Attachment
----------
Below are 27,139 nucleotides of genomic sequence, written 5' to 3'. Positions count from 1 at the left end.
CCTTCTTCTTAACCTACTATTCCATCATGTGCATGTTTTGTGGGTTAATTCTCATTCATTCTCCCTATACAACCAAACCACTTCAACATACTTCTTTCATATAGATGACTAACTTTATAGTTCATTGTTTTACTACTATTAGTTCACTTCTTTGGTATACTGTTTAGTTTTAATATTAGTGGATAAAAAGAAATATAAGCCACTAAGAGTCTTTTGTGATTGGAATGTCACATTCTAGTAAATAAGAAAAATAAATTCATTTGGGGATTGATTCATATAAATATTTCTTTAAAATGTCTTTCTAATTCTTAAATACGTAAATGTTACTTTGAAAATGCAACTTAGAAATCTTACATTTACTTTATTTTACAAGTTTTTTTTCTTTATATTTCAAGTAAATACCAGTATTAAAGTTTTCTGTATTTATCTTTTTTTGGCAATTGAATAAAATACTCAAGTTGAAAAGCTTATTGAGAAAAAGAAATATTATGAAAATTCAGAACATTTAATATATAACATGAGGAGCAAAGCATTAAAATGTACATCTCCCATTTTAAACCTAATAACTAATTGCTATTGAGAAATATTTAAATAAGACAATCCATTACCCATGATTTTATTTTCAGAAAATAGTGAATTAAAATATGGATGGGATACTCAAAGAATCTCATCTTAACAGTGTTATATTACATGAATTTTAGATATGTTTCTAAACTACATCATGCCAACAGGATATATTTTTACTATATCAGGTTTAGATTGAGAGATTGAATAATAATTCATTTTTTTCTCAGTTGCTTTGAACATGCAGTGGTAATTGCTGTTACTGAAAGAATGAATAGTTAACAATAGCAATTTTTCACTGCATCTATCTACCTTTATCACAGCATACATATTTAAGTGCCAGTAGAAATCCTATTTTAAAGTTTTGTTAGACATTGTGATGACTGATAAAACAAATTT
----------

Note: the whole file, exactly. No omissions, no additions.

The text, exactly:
Below are 27,139 nucleotides of genomic sequence, written 5' to 3'. Positions count from 1 at the left end.
CCTTCTTCTTAACCTACTATTCCATCATGTGCATGTTTTGTGGGTTAATTCTCATTCATTCTCCCTATACAACCAAACCACTTCAACATACTTCTTTCATATAGATGACTAACTTTATAGTTCATTGTTTTACTACTATTAGTTCACTTCTTTGGTATACTGTTTAGTTTTAATATTAGTGGATAAAAAGAAATATAAGCCACTAAGAGTCTTTTGTGATTGGAATGTCACATTCTAGTAAATAAGAAAAATAAATTCATTTGGGGATTGATTCATATAAATATTTCTTTAAAATGTCTTTCTAATTCTTAAATACGTAAATGTTACTTTGAAAATGCAACTTAGAAATCTTACATTTACTTTATTTTACAAGTTTTTTTTCTTTATATTTCAAGTAAATACCAGTATTAAAGTTTTCTGTATTTATCTTTTTTTGGCAATTGAATAAAATACTCAAGTTGAAAAGCTTATTGAGAAAAAGAAATATTATGAAAATTCAGAACATTTAATATATAACATGAGGAGCAAAGCATTAAAATGTACATCTCCCATTTTAAACCTAATAACTAATTGCTATTGAGAAATATTTAAATAAGACAATCCATTACCCATGATTTTATTTTCAGAAAATAGTGAATTAAAATATGGATGGGATACTCAAAGAATCTCATCTTAACAGTGTTATATTACATGAATTTTAGATATGTTTCTAAACTACATCATGCCAACAGGATATATTTTTACTATATCAGGTTTAGATTGAGAGATTGAATAATAATTCATTTTTTTCTCAGTTGCTTTGAACATGCAGTGGTAATTGCTGTTACTGAAAGAATGAATAGTTAACAATAGCAATTTTTCACTGCATCTATCTACCTTTATCACAGCATACATATTTAAGTGCCAGTAGAAATCCTATTTTAAAGTTTTGTTAGACATTGTGATGACTGATAAAACAAATTT